Henley / tab placket – added fabric strip is visible, and inserted into the main fabric. Many variations on how to do this.
Often sewn the same way as a tower/steeple shirt sleeve placket. So use either of those methods.
Here are pdf instructions with pattern pieces for the one-fabric-piece version, from Blueprints For Sewing patterns. (She refers to her Cabin pattern.)
Here’s a Professor Pincushion video using yet another method.
If the bottom of the placket tab is inside the garment, that also needs a different technique, see half way through this photo tutorial from kbenco.
Hmm – many pattern companies and retailers call all half plackets a ‘polo’. Henley and Polo need very different sewing techniques, but it’s often not obvious from a photo or line drawing which technique is used.
A ‘rugby’ shirt placket has no buttons on the front of the shirt, so the buttons can’t injure anyone who brushes against this area. Both the button strip and the buttonhole strip are behind the main fabric.
This video for a hidden button placket from Bonnie Wiscombe shows a method in which all the placket layers (button strip, buttonhole strip, visible top strip) are added strips, somewhat like a henley. Add the buttons to the bottom strip, the buttonholes to the middle strip. If you are using a light fabric, you may like to interface the added strips to give more support.
In rugby shirts, the button and buttonhole strips are added behind the main fabric.
Fashion rugby shirts have the added strip made in the same fabric (usually stable doubleknit) as the main garment, and sewn in the same way as a polo placket, see above.
In a true rugby shirt, the button and buttonhole strips are made in twill fabric or twill tape for added strength. Making one of these thoroughly bemused the contestants in the Sports round of the 2020 Great British Sewing Bee. I haven’t yet found a tutorial for this. There must be instructions somewhere as there are many RTW versions !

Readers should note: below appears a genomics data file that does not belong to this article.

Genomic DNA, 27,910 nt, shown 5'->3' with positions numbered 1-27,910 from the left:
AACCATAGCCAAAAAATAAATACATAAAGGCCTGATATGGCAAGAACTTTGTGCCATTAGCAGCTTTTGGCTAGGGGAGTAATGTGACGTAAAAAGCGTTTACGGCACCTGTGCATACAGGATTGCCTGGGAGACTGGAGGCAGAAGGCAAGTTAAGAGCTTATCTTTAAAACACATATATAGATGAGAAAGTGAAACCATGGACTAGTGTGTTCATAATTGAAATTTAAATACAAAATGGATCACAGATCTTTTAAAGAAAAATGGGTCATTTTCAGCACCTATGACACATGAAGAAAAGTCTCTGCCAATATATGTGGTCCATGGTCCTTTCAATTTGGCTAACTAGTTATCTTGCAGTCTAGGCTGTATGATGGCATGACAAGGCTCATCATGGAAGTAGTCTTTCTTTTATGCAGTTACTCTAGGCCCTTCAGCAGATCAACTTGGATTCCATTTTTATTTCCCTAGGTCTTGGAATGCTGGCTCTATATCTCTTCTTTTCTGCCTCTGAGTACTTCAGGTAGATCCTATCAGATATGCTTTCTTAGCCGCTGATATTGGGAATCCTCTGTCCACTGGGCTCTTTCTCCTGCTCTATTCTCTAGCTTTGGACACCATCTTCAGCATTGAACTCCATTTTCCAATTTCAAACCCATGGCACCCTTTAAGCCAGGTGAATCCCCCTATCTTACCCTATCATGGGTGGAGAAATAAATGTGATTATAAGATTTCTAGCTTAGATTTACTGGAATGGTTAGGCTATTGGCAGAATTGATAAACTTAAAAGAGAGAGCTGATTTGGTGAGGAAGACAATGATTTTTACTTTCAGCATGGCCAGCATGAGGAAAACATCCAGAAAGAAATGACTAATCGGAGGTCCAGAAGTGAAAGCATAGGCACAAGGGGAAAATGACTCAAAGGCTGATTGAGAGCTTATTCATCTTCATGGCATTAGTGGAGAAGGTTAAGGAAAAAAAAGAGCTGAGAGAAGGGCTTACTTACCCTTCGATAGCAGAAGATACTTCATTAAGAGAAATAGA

Tutorials for a hidden button jean/pant fly are different, as those are made in a seam.
Exposed zipper half placket – Many exposed zipper neck openings are in a seam.
If you want an exposed zipper ending in the middle of the fabric, make it like half of an exposed zipper pocket, see post on zippers or pockets.
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FULL LENGTH PLACKET
For a buttoned opening to blouse, jacket, skirt, dress. Most are straightforward. Getting a good result is a matter of care and accuracy, no special techniques needed. Here’s a detailed photo tutorial from SewAndrew.
Here’s a ‘press along’ video for a hidden button placket, from Atelier Saison.
To add a full length placket to a pullover pattern, either cut-on or a separate band, here’s a post from Sewingplums : adding zip, button band.
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Good techniques to add to your skills. Like zippers, well-made plackets make clothes look more ‘professional’.
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First published July 2020